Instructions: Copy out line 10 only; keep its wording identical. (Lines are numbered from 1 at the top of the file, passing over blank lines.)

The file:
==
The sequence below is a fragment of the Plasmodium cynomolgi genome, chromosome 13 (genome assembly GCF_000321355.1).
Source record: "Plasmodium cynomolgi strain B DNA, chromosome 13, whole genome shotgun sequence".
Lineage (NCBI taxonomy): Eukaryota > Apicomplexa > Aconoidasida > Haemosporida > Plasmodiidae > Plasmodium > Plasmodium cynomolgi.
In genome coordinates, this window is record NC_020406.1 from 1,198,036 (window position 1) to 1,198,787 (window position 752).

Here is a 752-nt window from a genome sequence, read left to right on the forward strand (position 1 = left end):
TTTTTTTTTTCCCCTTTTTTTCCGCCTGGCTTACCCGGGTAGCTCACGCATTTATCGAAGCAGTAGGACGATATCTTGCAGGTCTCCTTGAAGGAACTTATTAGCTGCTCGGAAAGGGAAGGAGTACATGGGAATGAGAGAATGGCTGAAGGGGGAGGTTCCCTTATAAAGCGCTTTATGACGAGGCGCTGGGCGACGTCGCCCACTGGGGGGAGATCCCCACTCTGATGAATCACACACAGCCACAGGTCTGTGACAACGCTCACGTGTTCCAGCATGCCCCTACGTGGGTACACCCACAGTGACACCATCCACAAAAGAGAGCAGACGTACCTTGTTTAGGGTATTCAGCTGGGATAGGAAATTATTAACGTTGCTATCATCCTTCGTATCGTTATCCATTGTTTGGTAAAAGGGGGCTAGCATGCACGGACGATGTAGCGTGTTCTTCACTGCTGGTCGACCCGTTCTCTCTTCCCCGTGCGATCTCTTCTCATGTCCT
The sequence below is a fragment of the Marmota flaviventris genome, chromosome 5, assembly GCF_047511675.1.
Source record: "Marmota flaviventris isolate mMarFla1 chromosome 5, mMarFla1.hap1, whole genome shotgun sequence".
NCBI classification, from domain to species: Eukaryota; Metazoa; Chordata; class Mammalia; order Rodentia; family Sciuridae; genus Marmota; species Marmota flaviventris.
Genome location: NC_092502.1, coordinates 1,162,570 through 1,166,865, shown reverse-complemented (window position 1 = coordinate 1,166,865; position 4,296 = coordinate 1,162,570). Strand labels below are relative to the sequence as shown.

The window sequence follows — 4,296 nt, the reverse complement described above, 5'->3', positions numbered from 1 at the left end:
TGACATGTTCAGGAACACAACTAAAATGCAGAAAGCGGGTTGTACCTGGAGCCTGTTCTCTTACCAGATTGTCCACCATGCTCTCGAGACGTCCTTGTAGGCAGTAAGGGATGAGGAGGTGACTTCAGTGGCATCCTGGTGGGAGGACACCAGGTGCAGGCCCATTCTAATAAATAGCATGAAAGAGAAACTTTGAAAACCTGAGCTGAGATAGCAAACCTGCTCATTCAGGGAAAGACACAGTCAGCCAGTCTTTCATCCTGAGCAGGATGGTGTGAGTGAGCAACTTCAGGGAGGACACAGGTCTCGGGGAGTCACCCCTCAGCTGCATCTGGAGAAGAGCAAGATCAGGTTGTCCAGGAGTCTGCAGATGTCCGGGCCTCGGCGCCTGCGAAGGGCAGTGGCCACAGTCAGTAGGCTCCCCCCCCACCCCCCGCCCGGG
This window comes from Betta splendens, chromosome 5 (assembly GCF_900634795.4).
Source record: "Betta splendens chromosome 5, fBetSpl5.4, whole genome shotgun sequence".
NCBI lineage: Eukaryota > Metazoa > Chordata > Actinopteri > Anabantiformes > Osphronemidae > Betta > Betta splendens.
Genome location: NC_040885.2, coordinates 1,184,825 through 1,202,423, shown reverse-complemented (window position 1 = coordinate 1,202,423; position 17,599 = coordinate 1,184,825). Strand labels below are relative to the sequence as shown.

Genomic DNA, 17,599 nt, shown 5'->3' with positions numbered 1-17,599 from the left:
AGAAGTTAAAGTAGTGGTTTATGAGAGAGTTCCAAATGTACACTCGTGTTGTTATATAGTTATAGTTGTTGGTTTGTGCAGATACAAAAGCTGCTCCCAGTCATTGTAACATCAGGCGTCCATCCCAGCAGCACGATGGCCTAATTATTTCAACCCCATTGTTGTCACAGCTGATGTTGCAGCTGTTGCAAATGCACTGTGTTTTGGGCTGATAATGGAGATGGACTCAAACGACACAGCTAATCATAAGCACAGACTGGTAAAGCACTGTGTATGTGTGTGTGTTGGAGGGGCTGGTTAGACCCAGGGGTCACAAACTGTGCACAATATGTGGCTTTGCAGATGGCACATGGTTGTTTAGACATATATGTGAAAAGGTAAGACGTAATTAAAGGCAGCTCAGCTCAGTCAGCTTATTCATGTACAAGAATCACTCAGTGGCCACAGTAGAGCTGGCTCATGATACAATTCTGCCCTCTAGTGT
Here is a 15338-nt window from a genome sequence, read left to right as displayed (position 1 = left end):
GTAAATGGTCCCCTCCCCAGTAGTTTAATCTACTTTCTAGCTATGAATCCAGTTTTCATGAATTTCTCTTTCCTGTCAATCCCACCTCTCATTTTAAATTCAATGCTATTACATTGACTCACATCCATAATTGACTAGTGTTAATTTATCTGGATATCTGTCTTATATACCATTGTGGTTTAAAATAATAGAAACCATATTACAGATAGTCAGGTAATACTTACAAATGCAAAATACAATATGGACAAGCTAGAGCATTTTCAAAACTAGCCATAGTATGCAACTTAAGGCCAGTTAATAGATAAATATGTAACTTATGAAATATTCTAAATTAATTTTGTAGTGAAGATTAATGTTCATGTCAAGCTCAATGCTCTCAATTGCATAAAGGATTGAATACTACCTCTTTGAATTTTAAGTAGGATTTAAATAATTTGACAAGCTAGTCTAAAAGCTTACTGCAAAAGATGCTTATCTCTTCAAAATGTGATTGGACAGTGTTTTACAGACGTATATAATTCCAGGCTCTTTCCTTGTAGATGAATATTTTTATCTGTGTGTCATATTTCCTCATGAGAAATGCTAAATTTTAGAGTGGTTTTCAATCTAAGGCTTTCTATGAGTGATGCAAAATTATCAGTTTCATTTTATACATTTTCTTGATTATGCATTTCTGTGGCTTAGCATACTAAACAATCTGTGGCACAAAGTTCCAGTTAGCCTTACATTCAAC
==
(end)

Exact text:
Genome location: NC_092502.1, coordinates 1,162,570 through 1,166,865, shown reverse-complemented (window position 1 = coordinate 1,166,865; position 4,296 = coordinate 1,162,570). Strand labels below are relative to the sequence as shown.